The same is true of these 'innovation centers'. We have had for 40 years a small business bureau that let the average person wanting to start a business the funds to do so. It is what spurred the growth of employment, quality of life, and creation of larger regional businesses. The money went to the person with the dream, who could be anyone. Anyone can see that it is the lack of funding of this agency and by lack of banks lending to small business owners that we have the slow-down today.....THIS SLOWDOWN IS MANUFACTURED. CONSUMERS SPUR ECONOMIC GROWTH AND WE ARE ALL BEING PUSHED TO POVERTY! What these 'innovation centers do is give people already having connections to venture capital a platform for free market development. As every academic who writes against these models say, INNOVATORS ARE THE EXCEPTION ......THEY HAVE A GENIUS THAT SETS THEM ASIDE AND THEY ARE GOOD AT FINDING THEIR OWN OUTLETS....... PEOPLE CANNOT BE MADE INTO INNOVATORS AS THIS MODEL PRETENDS. The govenment is moving funds to these operations rather than the SBA. The same thing happened to 'enterprise zones' that would make small business-owners of people living in poor communities who would hire others in their communities......THAT IS A GOOD THING.....LUXURY COMMUNITIES PAID BY TAXPAYERS AREN'T NECESSARY.
What corporations are doing is trying to eliminate the long-standing small business association and replace small business with these technology centers advancing ideas of a limited group of connected people that will most likely go global, not remain local. THIS IS NOT A PEOPLE PROJECT, IT IS A CORPORATE PROFIT PROJECT. You see below that Obama and the Third Way Senate is eliminating the SBA by defunding it and funding these innovation centers. Below you see what will be O'Malley's Presidential campaign snippit......he has indeed made sure that lots of money is moving to these centers and that state universities are staffed with corporate MBAs. We see the next step being promoted by his friend, The Chamber of Commerce, suggesting 'commercialization' which means patenting university research for use by that start-up. Whereas the SBA created jobs locally, these start-ups will often head straight to the global market.
These are the stories CitizensOversight will be sharing all across the country these next few years, especially the Presidential primary states so the unions and progressives know whose corner O'Malley will stand.
State ranks first in innovation, entrepreneurship
Posted: 6:00 pm Sun, June 17, 2012 By Lizzy McLellan
Daily Record Business Writer
Maryland is the top state for innovation and entrepreneurship, according to recent rankings by the U.S. Chamber of Commerce, however, commercialization of these ideas is still lacking. “Given the amount of research that occurs here … we haven’t been in the past living up to our full potential,” said Secretary of Business and Economic Development Christian ...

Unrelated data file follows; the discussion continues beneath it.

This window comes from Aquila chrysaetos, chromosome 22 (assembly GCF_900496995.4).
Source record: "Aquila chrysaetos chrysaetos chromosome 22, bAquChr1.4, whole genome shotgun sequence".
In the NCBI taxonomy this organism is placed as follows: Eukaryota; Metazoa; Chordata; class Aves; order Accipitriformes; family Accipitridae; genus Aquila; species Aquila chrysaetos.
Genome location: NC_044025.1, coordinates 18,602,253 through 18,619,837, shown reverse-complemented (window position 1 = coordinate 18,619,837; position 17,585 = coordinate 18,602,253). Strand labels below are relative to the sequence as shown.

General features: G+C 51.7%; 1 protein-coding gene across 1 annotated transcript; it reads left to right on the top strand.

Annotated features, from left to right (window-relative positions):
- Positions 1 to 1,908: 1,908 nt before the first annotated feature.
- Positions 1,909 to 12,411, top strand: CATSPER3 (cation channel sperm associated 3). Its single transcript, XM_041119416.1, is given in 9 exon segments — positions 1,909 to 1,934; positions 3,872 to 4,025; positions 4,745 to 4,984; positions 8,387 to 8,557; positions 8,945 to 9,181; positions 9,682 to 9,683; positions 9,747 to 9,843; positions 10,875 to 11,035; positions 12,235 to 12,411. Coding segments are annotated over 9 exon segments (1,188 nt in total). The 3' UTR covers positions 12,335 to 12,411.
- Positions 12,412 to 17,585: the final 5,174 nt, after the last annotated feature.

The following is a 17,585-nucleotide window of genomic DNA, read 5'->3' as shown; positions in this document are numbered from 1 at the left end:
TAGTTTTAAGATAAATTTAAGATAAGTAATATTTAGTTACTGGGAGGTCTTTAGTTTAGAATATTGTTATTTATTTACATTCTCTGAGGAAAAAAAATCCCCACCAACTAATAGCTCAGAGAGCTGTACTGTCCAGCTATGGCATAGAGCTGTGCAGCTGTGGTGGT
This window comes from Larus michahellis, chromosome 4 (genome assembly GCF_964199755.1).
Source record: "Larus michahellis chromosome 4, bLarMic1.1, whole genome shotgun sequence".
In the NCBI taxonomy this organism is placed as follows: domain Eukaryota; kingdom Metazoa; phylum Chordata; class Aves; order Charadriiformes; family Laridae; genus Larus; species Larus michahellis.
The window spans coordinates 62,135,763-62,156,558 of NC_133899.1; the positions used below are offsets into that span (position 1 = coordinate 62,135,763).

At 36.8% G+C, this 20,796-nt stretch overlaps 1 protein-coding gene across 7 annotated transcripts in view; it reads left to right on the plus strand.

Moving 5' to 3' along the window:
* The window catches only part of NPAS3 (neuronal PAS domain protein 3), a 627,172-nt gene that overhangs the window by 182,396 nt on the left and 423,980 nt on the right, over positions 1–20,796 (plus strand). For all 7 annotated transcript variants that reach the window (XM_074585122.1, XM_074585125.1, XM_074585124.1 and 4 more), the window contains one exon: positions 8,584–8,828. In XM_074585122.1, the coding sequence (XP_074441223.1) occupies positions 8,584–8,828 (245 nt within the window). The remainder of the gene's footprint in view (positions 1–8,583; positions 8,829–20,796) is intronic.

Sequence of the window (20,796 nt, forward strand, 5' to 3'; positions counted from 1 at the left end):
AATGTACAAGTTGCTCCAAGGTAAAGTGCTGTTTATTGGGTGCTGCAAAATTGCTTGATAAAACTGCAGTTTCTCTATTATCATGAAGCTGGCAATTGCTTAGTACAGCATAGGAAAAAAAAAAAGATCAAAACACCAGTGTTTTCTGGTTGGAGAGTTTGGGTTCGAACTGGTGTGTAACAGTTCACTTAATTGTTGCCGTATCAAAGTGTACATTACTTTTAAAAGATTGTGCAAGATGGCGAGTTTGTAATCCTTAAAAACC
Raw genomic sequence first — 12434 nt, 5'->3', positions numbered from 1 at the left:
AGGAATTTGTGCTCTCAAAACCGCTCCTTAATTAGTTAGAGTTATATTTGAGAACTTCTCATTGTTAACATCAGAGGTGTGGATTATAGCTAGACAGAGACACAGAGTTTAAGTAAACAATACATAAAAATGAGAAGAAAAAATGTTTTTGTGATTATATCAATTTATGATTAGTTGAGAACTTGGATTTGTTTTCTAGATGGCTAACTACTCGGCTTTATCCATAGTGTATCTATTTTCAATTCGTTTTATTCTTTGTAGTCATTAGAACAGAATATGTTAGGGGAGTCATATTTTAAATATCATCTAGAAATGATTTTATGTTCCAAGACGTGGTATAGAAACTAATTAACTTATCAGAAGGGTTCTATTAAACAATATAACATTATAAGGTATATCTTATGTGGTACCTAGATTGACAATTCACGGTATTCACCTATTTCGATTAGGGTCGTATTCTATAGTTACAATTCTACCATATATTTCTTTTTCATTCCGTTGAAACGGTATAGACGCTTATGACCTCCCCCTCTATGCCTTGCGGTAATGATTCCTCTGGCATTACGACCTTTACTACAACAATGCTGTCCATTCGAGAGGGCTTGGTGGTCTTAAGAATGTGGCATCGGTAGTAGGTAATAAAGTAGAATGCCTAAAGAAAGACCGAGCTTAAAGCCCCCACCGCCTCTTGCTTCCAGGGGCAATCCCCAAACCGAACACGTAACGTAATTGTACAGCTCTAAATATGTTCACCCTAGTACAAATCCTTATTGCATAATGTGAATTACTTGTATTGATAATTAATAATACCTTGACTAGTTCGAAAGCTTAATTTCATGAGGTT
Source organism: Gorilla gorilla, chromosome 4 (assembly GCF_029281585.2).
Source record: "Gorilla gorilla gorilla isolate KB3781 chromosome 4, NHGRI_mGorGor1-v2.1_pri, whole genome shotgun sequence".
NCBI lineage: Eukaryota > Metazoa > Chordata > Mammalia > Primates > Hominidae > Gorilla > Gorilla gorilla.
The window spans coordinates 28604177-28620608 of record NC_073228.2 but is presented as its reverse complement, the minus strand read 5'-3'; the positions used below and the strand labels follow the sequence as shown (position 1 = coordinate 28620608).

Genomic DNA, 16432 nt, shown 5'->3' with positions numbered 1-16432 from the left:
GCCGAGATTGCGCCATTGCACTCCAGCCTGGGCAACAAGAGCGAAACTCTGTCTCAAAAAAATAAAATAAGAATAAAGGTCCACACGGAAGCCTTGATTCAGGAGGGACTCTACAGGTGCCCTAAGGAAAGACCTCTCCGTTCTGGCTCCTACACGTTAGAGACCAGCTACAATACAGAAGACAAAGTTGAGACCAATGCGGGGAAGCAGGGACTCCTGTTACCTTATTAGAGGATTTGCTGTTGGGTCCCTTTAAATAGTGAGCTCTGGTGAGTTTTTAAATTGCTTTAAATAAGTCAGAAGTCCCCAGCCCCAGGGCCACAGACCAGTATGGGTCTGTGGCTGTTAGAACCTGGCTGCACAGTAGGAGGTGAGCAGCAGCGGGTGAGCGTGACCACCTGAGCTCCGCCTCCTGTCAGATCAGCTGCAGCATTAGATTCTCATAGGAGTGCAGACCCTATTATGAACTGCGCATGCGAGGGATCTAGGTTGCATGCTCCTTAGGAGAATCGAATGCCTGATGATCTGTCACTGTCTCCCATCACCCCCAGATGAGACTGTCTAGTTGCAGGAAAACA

Even as Obama shouts for the need to help small business owners, he is cutting SBA and letting large banks refuse to give loans. All while being head cheerleader for these innovation centers!
Obama Plans to Cut SBA Budget Almost in Half
The president's 2012 budget proposal slashes Small Business Administration funding by 45 percent, although the agency's 2010 total was significantly inflated because of stimulus spending.
By Janean Chun Posted 2/ 14 11 at 3:00 PM | AOL News
| Uncle Sam's Great Recession stimulus for small businesses may soon be over. The Small Business Administration faces a 45 percent decrease in funding, as part of President Obama's 2012 proposed budget released Monday.
The proposed SBA budget stands at $985 million for 2012 -- down from the $1.8 billion the SBA received in 2010, a total that was fueled in large part by $962 million in supplemental stimulus appropriations that were designed to help boost small-business loans. Those appropriations are no longer available for 2012.
Other areas slated for budget cuts include Small Business Development Centers, which provide support and mentoring to entrepreneurs, and administrative costs, including a $7 million drop in salaries and expenses.
The SBA isn't the only government department that will have to figure out how to do more with less in the 2012 budget. Overall, Obama's $3.73 trillion budget proposal makes substantial cuts to some domestic programs and freezes others, with the goal of slashing the federal deficit by $1.1 trillion over a decade.
In that context, small-business lending fares pretty well. The 2012 SBA budget allows for about $27 billion in loan guarantees, including $16.5 billion in 7(a) loan guarantees and $7.5 billion in guaranteed lending for commercial real estate development and heavy machinery purchases, as well as $1.1 billion in direct loans for disaster assistance. From fiscal 2007 to 2010, the annual amount of disaster loans for businesses and homeowners in federal disaster areas averaged $837 million.
To see the complete 2012 SBA budget proposal, click here.
US Small Business Administration
Working On Your Behalf Advocacy The voice of small business on Capitol Hill since it was created in 1976, the Office of Advocacy works to protect, strengthen and represent the interests of the nation’s small businesses within the Federal Government.
Ombudsman If excessive fines, penalties, or unfair regulatory enforcement by federal agencies are problems for your small business, you have a voice in Washington, D.C., through SBA’s Office of the National Ombudsman.